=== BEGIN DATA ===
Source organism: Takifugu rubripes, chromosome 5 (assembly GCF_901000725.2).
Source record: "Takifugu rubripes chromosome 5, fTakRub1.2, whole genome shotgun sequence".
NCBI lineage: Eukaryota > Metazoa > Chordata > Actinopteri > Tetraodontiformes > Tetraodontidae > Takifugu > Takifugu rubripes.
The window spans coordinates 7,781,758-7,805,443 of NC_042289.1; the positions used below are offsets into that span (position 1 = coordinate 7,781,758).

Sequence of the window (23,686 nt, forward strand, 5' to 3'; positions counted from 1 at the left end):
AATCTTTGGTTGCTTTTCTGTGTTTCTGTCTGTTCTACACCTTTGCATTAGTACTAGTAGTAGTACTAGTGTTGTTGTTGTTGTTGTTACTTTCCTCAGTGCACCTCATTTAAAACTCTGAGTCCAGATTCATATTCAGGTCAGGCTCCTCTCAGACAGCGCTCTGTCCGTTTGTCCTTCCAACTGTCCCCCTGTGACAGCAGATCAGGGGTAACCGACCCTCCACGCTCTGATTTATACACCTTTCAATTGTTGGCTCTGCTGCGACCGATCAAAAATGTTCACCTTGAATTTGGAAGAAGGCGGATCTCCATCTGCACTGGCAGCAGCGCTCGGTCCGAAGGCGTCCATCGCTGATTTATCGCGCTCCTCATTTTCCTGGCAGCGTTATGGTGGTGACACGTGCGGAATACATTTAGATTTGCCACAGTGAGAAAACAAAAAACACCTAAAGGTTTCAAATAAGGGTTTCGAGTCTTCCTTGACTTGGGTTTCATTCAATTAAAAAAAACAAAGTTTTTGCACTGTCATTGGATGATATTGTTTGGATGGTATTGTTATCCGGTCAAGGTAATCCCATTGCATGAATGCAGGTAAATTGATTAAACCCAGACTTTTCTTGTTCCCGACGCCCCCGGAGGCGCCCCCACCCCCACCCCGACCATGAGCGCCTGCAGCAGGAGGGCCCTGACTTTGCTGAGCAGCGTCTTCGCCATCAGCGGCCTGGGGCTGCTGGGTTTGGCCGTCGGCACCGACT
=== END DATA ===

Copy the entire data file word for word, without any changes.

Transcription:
Source organism: Takifugu rubripes, chromosome 5 (assembly GCF_901000725.2).
Source record: "Takifugu rubripes chromosome 5, fTakRub1.2, whole genome shotgun sequence".
NCBI lineage: Eukaryota > Metazoa > Chordata > Actinopteri > Tetraodontiformes > Tetraodontidae > Takifugu > Takifugu rubripes.
The window spans coordinates 7,781,758-7,805,443 of NC_042289.1; the positions used below are offsets into that span (position 1 = coordinate 7,781,758).

Sequence of the window (23,686 nt, forward strand, 5' to 3'; positions counted from 1 at the left end):
AATCTTTGGTTGCTTTTCTGTGTTTCTGTCTGTTCTACACCTTTGCATTAGTACTAGTAGTAGTACTAGTGTTGTTGTTGTTGTTGTTACTTTCCTCAGTGCACCTCATTTAAAACTCTGAGTCCAGATTCATATTCAGGTCAGGCTCCTCTCAGACAGCGCTCTGTCCGTTTGTCCTTCCAACTGTCCCCCTGTGACAGCAGATCAGGGGTAACCGACCCTCCACGCTCTGATTTATACACCTTTCAATTGTTGGCTCTGCTGCGACCGATCAAAAATGTTCACCTTGAATTTGGAAGAAGGCGGATCTCCATCTGCACTGGCAGCAGCGCTCGGTCCGAAGGCGTCCATCGCTGATTTATCGCGCTCCTCATTTTCCTGGCAGCGTTATGGTGGTGACACGTGCGGAATACATTTAGATTTGCCACAGTGAGAAAACAAAAAACACCTAAAGGTTTCAAATAAGGGTTTCGAGTCTTCCTTGACTTGGGTTTCATTCAATTAAAAAAAACAAAGTTTTTGCACTGTCATTGGATGATATTGTTTGGATGGTATTGTTATCCGGTCAAGGTAATCCCATTGCATGAATGCAGGTAAATTGATTAAACCCAGACTTTTCTTGTTCCCGACGCCCCCGGAGGCGCCCCCACCCCCACCCCGACCATGAGCGCCTGCAGCAGGAGGGCCCTGACTTTGCTGAGCAGCGTCTTCGCCATCAGCGGCCTGGGGCTGCTGGGTTTGGCCGTCGGCACCGACT